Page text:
You may be surprised by how short it is! Help students succeed with their daily schedule by teaching them to take frequent small breaks at the end of their baseline attention span. For example, a graduate student in theology found he could only push himself through 10-minute work cycles before feeling overwhelmed or internally distracted. He used a visual time-timer and gave himself a short stretch break every 10 minutes. Once he completed a number of these short work cycles he gave himself a larger reward. The key to using self-reward is to make sure the small reward isn’t likely to be distracting or absorbing (computer games, TV, reading a book). Instead make these small breaks quick and refreshing, just to refocus attention: sensory based activities (stretching or movement), a small snack, a quick trip to the bathroom or pencil sharpener. 7. Hunt and Gather. Simply put: students need to plan time into their schedule to locate different resources to complete a task. For example, research at the library might be a “chunk” they plan for on their homework list (don’t forget travel time!).
Homework is more effectively completed when students start by considering the teacher’s perspective before diving into the assignment. An assignment done well is one that meets the teacher’s expectations and follows the teacher’s instructions. A high school student went to great lengths to develop a computer program for his computer programming class. His teacher came to me exasperated, explaining that while well done, the project was totally unrelated to the class assignment. Parent perspectives enter into the homework plan also. Many parents expect children to finish homework before watching TV. Even though the child may have accomplished a great deal of homework (in their mind “enough”), trouble can still erupt because it wasn’t “finished” in the parents’ minds. Perspective taking can be quite overwhelming to many students with social learning and organizational problems. A strategy called “social behavior mapping” (Winner, 2007) can help students understand how expectations, actions and reactions affect not only how we are viewed by others, but how their responses ultimately impact the way we view ourselves.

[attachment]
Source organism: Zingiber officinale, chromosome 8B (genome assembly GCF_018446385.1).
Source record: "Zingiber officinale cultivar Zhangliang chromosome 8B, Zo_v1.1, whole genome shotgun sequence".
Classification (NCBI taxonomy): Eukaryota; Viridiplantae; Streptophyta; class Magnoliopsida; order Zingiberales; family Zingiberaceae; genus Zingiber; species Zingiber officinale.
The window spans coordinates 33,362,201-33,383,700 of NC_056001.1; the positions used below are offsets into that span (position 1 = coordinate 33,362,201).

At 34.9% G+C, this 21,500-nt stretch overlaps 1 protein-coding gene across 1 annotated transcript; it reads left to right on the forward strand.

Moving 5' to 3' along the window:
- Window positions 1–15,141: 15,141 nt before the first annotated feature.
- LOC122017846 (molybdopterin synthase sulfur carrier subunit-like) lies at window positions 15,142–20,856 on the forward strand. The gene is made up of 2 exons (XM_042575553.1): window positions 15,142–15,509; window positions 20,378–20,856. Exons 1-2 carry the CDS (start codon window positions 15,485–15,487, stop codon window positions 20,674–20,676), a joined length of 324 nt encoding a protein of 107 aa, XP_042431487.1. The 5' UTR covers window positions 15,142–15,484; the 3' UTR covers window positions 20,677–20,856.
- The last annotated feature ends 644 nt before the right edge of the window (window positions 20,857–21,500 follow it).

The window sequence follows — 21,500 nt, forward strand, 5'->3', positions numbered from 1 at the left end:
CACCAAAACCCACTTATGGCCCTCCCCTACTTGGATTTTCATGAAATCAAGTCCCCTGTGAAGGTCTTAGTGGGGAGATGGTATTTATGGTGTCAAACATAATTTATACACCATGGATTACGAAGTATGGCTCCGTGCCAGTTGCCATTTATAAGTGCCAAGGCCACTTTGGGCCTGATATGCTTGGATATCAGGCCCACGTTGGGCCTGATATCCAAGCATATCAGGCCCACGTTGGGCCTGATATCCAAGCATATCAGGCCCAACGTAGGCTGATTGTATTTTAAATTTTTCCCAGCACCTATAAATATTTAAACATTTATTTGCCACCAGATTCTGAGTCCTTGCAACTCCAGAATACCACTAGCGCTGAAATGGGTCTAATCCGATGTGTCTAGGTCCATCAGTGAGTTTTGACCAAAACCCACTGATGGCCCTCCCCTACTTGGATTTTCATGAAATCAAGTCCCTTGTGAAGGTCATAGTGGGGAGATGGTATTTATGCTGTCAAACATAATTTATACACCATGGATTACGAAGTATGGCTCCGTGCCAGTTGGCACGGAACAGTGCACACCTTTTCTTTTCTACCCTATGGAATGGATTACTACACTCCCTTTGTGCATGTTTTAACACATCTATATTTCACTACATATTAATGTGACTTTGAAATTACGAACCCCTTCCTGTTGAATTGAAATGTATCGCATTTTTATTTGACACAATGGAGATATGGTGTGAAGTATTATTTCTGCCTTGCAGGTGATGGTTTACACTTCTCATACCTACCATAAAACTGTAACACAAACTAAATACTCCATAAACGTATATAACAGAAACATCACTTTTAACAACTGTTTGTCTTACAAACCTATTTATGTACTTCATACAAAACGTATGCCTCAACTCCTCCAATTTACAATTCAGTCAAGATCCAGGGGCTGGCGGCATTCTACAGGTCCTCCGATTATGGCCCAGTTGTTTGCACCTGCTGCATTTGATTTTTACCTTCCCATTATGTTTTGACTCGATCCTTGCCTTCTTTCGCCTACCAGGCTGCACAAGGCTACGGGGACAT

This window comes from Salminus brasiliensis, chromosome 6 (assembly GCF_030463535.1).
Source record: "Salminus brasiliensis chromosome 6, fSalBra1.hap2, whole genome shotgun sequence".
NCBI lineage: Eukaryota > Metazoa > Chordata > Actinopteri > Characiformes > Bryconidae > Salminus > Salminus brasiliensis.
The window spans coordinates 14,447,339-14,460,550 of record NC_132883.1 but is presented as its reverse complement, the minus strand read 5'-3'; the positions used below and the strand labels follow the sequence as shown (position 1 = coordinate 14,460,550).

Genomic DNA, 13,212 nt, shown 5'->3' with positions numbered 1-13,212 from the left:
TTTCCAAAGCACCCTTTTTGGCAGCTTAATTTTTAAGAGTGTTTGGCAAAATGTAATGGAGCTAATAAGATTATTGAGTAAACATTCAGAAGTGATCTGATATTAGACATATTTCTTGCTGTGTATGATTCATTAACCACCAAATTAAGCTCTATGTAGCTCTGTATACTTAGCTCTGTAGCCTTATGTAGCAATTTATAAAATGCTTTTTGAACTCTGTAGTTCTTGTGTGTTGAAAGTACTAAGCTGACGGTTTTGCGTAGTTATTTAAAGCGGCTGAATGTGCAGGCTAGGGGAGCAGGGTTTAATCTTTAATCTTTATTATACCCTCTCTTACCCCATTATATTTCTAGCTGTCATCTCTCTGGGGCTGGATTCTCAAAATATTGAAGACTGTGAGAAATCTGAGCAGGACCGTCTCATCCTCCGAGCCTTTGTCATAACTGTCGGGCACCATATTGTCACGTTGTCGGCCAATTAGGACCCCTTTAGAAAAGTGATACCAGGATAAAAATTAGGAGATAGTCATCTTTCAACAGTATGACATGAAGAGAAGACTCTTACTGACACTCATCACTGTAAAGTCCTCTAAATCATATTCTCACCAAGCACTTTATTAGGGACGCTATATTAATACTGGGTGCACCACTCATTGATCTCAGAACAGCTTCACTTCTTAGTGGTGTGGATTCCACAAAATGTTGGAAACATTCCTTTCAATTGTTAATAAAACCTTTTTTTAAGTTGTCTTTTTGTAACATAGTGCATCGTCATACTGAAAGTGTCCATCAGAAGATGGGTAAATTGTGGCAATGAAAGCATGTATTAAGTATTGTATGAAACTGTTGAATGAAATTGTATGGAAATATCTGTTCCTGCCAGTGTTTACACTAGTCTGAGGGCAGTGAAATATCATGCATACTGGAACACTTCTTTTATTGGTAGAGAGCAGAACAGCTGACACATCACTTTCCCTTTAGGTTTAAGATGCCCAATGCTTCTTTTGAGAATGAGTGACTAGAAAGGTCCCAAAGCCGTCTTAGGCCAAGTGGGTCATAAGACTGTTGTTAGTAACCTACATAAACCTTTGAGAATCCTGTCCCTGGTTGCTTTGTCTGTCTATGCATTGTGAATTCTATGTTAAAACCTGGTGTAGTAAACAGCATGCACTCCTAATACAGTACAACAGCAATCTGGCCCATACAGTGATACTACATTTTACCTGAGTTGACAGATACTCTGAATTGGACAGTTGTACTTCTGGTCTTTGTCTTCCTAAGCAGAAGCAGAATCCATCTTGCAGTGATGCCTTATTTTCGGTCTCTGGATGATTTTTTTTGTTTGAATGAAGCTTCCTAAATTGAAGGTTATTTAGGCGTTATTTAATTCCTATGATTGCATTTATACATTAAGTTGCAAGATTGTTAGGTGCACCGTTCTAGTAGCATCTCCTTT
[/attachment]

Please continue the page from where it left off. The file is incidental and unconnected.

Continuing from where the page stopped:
9. Communicate and then communicate some more. Homework assignments often result in students needing help from others. Knowing when and how to ask for help can be challenging for students with social learning and organizational weaknesses. Avoid assuming students – especially “bright” students – should intuitively know how to ask for help, clarification or even how to collaborate with others on assignments. These skills are not nearly as simple as they seem and may need to be explicitly taught by the special education teacher or speech language pathologist at your school. Tip: as students age into middle school and beyond, most students are turning to their peer group rather than their teacher for help. This helps to establish peer support networks desperately needed for success in college. 10. Completion and reward. Having a clearly defined “end” to a task is important for the concrete thinking minds of students with ASD.